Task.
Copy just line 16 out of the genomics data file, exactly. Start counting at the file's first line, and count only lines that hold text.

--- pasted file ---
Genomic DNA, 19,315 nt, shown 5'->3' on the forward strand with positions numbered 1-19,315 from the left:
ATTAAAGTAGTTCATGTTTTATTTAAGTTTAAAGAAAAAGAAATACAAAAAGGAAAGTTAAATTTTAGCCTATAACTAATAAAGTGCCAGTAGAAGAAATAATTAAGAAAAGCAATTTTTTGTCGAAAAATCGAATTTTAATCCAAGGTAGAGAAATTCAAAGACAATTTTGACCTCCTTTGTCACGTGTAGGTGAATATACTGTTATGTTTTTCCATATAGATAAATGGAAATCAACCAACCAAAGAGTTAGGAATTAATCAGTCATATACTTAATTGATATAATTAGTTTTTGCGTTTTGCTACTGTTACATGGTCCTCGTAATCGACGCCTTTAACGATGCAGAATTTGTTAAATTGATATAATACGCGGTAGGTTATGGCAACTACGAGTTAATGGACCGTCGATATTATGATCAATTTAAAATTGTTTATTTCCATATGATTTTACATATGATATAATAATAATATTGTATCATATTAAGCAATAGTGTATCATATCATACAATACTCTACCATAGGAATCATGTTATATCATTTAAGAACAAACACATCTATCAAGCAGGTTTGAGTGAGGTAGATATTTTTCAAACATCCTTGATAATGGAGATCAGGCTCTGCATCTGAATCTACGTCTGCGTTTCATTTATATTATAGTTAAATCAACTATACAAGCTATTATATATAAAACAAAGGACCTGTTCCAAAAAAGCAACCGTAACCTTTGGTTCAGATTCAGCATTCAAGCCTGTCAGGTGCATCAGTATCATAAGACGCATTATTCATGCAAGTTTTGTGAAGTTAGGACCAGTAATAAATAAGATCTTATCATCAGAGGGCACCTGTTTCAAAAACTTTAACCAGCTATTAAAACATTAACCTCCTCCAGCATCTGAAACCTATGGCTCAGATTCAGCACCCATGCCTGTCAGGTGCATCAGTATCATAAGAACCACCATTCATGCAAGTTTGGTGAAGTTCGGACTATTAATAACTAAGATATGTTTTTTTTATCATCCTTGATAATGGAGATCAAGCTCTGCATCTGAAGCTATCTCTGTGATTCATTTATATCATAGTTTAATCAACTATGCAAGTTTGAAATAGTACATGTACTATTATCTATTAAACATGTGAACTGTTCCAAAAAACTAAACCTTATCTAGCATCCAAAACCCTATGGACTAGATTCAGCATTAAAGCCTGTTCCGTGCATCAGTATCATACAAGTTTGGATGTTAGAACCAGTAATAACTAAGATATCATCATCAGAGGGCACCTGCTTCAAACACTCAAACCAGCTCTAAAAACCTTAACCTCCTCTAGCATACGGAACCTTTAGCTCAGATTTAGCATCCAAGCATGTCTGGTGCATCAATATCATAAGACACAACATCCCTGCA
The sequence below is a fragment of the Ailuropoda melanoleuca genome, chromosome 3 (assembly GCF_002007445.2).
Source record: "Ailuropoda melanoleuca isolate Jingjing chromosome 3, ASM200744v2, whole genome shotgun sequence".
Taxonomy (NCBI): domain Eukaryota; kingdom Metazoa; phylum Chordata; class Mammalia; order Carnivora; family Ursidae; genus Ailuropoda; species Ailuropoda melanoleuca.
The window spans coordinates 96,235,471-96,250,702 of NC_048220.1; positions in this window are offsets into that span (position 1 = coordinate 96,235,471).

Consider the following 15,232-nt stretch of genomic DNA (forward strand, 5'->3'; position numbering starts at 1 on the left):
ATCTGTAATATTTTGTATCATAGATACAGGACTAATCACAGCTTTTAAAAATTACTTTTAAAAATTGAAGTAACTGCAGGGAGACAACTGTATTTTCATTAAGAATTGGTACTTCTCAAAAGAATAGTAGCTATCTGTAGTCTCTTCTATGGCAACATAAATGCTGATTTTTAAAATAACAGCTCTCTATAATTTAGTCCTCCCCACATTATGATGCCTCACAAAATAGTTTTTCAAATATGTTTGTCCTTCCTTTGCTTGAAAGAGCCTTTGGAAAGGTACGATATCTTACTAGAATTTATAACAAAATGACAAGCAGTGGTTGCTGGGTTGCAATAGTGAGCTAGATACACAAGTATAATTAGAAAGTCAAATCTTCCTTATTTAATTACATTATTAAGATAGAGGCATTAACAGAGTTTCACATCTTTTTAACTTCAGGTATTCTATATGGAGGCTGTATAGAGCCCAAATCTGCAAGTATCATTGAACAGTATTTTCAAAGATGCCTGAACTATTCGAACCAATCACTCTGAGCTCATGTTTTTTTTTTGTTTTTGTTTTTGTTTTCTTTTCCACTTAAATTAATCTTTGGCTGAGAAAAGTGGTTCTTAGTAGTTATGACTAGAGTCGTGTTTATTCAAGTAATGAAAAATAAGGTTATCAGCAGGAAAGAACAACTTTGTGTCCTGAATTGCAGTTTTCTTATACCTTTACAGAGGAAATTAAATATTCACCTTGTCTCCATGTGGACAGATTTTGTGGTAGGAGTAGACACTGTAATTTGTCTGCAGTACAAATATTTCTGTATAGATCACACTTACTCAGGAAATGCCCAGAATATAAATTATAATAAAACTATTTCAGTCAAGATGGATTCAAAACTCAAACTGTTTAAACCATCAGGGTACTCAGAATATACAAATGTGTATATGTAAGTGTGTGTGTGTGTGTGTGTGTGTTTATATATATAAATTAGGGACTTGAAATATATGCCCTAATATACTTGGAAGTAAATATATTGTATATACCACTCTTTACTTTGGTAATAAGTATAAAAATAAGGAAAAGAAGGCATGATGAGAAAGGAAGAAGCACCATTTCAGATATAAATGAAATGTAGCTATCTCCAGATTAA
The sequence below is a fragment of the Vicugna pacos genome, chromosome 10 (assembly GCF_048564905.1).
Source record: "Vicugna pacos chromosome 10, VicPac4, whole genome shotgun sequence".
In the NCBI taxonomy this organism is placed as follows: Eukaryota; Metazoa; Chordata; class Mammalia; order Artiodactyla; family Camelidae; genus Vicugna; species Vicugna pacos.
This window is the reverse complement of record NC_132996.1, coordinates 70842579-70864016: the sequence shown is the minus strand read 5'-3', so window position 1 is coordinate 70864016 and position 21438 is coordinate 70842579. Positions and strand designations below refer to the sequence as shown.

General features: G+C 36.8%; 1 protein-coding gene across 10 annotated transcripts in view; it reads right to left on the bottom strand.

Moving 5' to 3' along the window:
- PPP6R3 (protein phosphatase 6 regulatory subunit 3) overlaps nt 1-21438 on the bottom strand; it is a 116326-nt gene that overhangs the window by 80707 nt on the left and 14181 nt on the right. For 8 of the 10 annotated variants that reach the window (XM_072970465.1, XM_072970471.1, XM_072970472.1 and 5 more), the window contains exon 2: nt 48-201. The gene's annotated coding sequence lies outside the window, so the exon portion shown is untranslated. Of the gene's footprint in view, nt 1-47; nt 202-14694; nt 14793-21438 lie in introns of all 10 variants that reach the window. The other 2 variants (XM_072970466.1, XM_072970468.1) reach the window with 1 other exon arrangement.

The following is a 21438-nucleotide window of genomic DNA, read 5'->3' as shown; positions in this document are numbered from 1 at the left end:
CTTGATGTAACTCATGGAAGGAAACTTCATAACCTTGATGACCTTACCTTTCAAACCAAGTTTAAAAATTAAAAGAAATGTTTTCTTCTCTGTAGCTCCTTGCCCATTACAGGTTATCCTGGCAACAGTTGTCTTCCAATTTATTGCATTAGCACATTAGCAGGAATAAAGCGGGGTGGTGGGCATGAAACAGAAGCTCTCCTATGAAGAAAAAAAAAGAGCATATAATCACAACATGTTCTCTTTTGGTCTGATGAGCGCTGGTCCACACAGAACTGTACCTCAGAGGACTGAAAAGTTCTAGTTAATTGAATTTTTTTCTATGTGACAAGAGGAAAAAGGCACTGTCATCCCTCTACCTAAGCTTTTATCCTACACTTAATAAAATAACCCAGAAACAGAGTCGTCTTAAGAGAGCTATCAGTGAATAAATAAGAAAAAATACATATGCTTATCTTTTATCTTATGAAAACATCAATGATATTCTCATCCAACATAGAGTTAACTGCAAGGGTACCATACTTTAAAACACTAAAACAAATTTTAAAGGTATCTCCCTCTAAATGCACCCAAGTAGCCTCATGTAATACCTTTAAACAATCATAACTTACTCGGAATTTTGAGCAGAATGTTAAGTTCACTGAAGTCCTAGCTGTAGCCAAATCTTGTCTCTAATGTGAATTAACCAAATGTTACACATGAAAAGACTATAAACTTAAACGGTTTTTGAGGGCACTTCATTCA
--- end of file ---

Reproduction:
The following is a 21438-nucleotide window of genomic DNA, read 5'->3' as shown; positions in this document are numbered from 1 at the left end: